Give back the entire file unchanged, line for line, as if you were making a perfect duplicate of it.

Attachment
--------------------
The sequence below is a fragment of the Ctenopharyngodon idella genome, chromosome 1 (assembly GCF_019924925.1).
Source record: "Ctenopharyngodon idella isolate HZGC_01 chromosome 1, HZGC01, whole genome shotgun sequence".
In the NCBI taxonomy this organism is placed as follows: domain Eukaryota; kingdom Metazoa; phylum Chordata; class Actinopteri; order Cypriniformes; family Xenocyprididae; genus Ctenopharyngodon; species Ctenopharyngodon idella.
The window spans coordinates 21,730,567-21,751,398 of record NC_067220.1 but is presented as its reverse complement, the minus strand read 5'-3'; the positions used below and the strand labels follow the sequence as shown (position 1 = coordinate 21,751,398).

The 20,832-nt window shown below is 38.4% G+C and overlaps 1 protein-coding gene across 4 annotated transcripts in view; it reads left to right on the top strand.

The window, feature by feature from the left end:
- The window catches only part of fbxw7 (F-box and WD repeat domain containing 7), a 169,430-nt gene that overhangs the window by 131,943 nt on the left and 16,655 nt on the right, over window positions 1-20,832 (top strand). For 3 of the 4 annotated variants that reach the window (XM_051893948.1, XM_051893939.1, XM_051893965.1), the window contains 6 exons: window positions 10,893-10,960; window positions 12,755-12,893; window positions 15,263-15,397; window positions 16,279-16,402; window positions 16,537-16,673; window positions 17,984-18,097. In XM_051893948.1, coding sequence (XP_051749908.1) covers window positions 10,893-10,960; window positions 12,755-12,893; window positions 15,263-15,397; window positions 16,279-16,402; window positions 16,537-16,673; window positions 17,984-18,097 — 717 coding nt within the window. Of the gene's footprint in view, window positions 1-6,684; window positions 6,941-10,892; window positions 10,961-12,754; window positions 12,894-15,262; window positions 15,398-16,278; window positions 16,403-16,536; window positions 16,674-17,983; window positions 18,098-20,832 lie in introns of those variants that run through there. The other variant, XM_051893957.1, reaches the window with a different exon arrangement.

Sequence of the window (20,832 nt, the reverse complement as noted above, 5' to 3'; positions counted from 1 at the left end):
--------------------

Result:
The sequence below is a fragment of the Ctenopharyngodon idella genome, chromosome 1 (assembly GCF_019924925.1).
Source record: "Ctenopharyngodon idella isolate HZGC_01 chromosome 1, HZGC01, whole genome shotgun sequence".
In the NCBI taxonomy this organism is placed as follows: domain Eukaryota; kingdom Metazoa; phylum Chordata; class Actinopteri; order Cypriniformes; family Xenocyprididae; genus Ctenopharyngodon; species Ctenopharyngodon idella.
The window spans coordinates 21,730,567-21,751,398 of record NC_067220.1 but is presented as its reverse complement, the minus strand read 5'-3'; the positions used below and the strand labels follow the sequence as shown (position 1 = coordinate 21,751,398).

The 20,832-nt window shown below is 38.4% G+C and overlaps 1 protein-coding gene across 4 annotated transcripts in view; it reads left to right on the top strand.

The window, feature by feature from the left end:
- The window catches only part of fbxw7 (F-box and WD repeat domain containing 7), a 169,430-nt gene that overhangs the window by 131,943 nt on the left and 16,655 nt on the right, over window positions 1-20,832 (top strand). For 3 of the 4 annotated variants that reach the window (XM_051893948.1, XM_051893939.1, XM_051893965.1), the window contains 6 exons: window positions 10,893-10,960; window positions 12,755-12,893; window positions 15,263-15,397; window positions 16,279-16,402; window positions 16,537-16,673; window positions 17,984-18,097. In XM_051893948.1, coding sequence (XP_051749908.1) covers window positions 10,893-10,960; window positions 12,755-12,893; window positions 15,263-15,397; window positions 16,279-16,402; window positions 16,537-16,673; window positions 17,984-18,097 — 717 coding nt within the window. Of the gene's footprint in view, window positions 1-6,684; window positions 6,941-10,892; window positions 10,961-12,754; window positions 12,894-15,262; window positions 15,398-16,278; window positions 16,403-16,536; window positions 16,674-17,983; window positions 18,098-20,832 lie in introns of those variants that run through there. The other variant, XM_051893957.1, reaches the window with a different exon arrangement.

Sequence of the window (20,832 nt, the reverse complement as noted above, 5' to 3'; positions counted from 1 at the left end):